Kitco Charged With Massive Tax Fraud Scheme, Business Viability In Question

Life for the precious metals dealer, and home of the often times infamous Jon Nadler, Kitco just got very ugly. "Claiming widespread tax fraud in the gold refining and trading sector, Revenue Quebec and police investigators this week conducted searches and seizures at 70 locations, mostly in the Montreal area. One of the targeted sites was the downtown Montreal location of Kitco, a major buyer and seller of gold. A note on the floor of its office on Thursday said that “operational constraints” had forced the service counter to close this week." It is unclear if this alleged tax fraud bust means Kitco could be out of business shortly, although based on the following statement it is somewhat difficult to have an optimistic outlook on the future employment prospects of said Mr. Nadler: "The company said it has asked Superior Court of Québec to appoint an interim receiver so that it may continue normal operations under the supervision of the accounting firm RSM Richter. The action was taken “to allow for the time required to vigorously contest Revenu Québec’s unfounded claims." At the heart of the allegation: "In a communique, Revenue Quebec said that by converting pure gold into a gold object and then refining it back into a pure state, some in the gold industry had used “artificial transactions” to obtain refunds of taxes that were never actually paid." Apparently Kitco was one of them. Oh well, we will miss the pretty charts.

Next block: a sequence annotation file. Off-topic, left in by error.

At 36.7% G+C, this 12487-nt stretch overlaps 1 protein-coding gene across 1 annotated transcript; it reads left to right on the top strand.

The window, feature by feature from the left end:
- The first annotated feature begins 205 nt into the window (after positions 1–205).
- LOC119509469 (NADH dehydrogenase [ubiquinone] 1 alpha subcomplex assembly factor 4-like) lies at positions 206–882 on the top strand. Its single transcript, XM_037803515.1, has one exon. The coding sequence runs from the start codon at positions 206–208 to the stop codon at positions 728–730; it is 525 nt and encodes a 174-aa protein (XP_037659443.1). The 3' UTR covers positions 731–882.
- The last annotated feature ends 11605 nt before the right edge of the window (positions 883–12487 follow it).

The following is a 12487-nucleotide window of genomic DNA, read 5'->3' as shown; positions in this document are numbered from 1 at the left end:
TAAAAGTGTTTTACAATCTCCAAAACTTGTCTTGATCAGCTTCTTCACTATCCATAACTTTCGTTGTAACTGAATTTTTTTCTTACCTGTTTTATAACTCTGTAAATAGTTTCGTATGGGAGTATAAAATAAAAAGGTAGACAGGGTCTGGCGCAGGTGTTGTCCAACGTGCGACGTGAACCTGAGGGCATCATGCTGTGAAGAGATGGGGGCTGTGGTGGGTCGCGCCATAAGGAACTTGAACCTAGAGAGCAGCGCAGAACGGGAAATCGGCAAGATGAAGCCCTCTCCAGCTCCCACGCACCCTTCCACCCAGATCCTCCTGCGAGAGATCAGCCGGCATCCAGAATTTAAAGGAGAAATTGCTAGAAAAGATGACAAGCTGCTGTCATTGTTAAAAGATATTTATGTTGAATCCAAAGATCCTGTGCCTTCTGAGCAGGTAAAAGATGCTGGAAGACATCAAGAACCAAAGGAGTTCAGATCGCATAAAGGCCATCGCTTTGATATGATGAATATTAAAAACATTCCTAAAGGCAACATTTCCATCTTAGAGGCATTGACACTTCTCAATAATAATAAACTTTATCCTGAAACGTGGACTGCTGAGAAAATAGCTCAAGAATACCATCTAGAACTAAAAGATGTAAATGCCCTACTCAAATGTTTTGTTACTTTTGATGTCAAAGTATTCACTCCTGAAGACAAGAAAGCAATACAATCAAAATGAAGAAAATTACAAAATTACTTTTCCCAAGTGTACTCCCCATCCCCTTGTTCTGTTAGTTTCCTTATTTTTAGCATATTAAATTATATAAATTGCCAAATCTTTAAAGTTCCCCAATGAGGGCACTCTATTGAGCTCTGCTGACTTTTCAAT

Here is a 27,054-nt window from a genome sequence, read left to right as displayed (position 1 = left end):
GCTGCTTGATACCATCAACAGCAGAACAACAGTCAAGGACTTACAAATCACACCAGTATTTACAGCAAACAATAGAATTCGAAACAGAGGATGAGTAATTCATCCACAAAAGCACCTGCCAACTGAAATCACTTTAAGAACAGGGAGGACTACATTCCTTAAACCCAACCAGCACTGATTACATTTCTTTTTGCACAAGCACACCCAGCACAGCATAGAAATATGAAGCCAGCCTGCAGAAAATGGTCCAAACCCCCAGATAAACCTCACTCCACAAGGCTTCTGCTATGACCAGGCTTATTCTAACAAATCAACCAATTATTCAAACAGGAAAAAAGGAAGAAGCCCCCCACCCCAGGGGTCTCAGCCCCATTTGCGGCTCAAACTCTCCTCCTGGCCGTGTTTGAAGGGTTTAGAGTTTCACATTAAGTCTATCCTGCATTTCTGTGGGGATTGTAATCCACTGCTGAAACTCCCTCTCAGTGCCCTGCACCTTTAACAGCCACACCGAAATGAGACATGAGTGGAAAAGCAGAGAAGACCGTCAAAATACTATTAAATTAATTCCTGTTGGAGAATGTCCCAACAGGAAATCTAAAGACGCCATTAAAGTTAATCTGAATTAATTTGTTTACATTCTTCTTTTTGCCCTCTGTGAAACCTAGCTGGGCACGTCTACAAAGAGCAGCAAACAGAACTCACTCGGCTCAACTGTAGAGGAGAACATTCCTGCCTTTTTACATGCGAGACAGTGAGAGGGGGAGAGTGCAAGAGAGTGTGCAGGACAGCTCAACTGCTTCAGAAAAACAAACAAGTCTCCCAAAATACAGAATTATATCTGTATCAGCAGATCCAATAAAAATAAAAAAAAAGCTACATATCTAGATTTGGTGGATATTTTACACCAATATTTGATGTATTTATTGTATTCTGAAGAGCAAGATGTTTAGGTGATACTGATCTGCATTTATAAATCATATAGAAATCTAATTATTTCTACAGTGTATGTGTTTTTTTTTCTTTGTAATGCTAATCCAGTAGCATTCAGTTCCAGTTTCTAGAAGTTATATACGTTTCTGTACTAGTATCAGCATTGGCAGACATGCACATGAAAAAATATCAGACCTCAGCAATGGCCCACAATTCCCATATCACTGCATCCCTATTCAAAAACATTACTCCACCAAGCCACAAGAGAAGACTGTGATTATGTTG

From Financial Post:

No arrests were announced, but the tax department said Thursday it had reason to believe several people were involved in producing false invoices for a number of companies.

The company strongly denied any allegations in a statement Friday.

“Kitco Metals Inc. has never participated in any tax fraud, nor has it ever carried out any fictitious transactions. In all respects, Kitco vigorously contests all aspects of Revenu Québec’s investigation,” it said.

Revenue Quebec said two networks of companies and individuals were at the heart of a false-billing scheme that had cost the province more than $150 million in tax on almost $2 billion in transactions.

In addition to Kitco and Carmen International Inc., it said almost 125 other companies had been complicit in the scheme.

Instead of trafficking in invoiceless gold, perhaps Kitco should have just pulled a Goldman, opened a prop desk, and bought the stuff. Hopefully they learn from this mistake.